The lack of inventory is kind of a separate issue. I would say that there not being a ton of inventory, and people looking to be able to bid in a more competitive manner, causes people to use Divvy. However we’re still bidding in this environment, and so the lack of inventory also impacts us slightly negatively, where we are going to be bidding on a home. So the positive side of that is it’s a lot better to bid on a home with Divvy than it is to bid by yourself with the financed offer, because there’s just more contingencies. But I do want to acknowledge the fact that the market is really tight right now, and we’re being impacted just the same way that every single individual and any company you name is being impacted by low inventory levels. I’d say that inventory levels I expect will continue to remain tight, at least in the near term. Then maybe two to three years out, we might see some softening, or relief maybe is a better word to use. Relief as home builders bring on new inventory.

Higher interest rates can also make it more costly for companies to borrow. Divvy Homes announced $735 million in new debt financing last October. Are you set for a while, or is that something you’ll need to do again soon?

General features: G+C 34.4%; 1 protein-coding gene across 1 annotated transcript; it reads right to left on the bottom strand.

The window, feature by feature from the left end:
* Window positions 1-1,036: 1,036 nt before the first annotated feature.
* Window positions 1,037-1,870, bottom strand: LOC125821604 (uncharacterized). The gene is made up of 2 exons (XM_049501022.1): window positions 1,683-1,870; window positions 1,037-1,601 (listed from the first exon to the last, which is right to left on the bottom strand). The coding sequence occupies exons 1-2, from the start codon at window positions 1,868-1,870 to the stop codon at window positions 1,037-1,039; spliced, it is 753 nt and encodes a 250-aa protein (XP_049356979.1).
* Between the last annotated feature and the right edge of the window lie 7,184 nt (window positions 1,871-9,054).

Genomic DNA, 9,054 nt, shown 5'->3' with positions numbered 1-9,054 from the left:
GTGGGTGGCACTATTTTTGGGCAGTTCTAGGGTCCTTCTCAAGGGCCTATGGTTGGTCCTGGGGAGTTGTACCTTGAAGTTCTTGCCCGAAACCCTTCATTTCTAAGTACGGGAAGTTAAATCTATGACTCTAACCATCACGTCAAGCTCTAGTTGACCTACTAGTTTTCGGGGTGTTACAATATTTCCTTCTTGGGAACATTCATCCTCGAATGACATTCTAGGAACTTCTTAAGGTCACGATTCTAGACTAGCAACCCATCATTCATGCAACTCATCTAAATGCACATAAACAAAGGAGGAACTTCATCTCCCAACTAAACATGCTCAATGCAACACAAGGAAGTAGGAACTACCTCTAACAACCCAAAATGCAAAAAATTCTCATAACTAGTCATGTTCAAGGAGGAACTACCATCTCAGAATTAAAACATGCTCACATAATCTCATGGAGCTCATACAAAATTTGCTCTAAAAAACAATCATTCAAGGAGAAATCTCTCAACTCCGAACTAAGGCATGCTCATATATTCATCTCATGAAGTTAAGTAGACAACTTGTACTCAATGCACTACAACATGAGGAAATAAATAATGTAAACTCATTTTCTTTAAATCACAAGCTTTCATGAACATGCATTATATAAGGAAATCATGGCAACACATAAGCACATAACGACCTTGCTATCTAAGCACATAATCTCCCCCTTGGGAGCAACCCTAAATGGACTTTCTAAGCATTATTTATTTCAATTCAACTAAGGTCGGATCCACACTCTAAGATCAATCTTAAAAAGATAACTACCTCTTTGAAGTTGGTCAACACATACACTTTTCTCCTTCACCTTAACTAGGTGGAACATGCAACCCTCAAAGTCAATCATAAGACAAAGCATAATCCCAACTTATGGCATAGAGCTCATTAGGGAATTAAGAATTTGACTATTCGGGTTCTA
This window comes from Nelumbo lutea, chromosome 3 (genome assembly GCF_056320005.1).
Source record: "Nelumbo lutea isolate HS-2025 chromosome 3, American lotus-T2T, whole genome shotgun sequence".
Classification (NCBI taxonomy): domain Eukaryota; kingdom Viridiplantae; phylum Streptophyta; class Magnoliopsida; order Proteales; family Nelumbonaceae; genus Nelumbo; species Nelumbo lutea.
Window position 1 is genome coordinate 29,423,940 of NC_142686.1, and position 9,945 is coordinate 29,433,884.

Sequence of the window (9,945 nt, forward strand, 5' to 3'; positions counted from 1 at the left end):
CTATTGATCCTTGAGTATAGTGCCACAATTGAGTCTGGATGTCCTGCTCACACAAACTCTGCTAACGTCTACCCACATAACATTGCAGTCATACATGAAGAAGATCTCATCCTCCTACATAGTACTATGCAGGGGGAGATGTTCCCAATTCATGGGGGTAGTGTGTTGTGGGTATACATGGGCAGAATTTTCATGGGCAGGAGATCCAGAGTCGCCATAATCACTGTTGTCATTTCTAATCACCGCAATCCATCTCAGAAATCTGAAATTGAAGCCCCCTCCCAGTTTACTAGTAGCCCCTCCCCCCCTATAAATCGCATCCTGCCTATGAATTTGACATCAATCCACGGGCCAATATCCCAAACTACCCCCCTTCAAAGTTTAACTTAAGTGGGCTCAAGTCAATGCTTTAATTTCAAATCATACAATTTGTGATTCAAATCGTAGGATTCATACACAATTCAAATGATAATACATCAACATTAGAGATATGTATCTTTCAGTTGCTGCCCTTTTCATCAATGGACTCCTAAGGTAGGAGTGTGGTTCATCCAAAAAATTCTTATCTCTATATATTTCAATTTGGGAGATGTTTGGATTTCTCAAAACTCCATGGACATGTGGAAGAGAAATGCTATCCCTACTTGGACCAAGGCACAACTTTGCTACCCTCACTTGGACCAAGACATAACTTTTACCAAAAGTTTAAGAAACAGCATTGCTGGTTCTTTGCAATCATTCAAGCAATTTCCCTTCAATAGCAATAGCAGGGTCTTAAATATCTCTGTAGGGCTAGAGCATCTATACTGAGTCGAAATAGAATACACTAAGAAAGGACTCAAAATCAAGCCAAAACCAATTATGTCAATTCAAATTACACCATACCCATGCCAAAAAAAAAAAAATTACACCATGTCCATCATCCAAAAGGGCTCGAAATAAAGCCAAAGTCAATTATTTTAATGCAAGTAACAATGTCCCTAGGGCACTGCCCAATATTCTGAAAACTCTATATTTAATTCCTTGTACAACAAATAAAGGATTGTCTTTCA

So we announced that we have I think $1.1 billion of total committed debt capital. And we do put in place hedges against interest rates rising, so that is something that we have in place to ensure that we can continue to provide access to homeownership for our customers, despite the fact that interest rates are increasing. However, I can promise you that at some point in the future, we are going to need a new facility. We’ve cleared out some of our warehouse facility capacity, but those warehouses only last for a certain period of time. So I think the answer is if you’re asking me into the future will the cost of capital potentially rise? Yes, down the road in the long term. I think in the short term, we have a tremendous amount of firepower and we’ve locked in what our interest rates are.

Could the war in Ukraine create more interest rate volatility?

I’d say Ukraine is concerning for two reasons. One, I just say the humanitarian aspect of it. We have employees who are Ukrainian who have family members who are in Ukraine and we feel for them. So I’d say on the personal side, I’m really just upset and saddened by everything that’s going on, and that’s kind of a separate issue from the impact on the global economy, which is it’s creating chaos, instability and volatility. We’re seeing it with the stock market reacting quite negatively. I think that the instability will cause energy prices to rise, and all of this will potentially have a negative impact on the macro economy.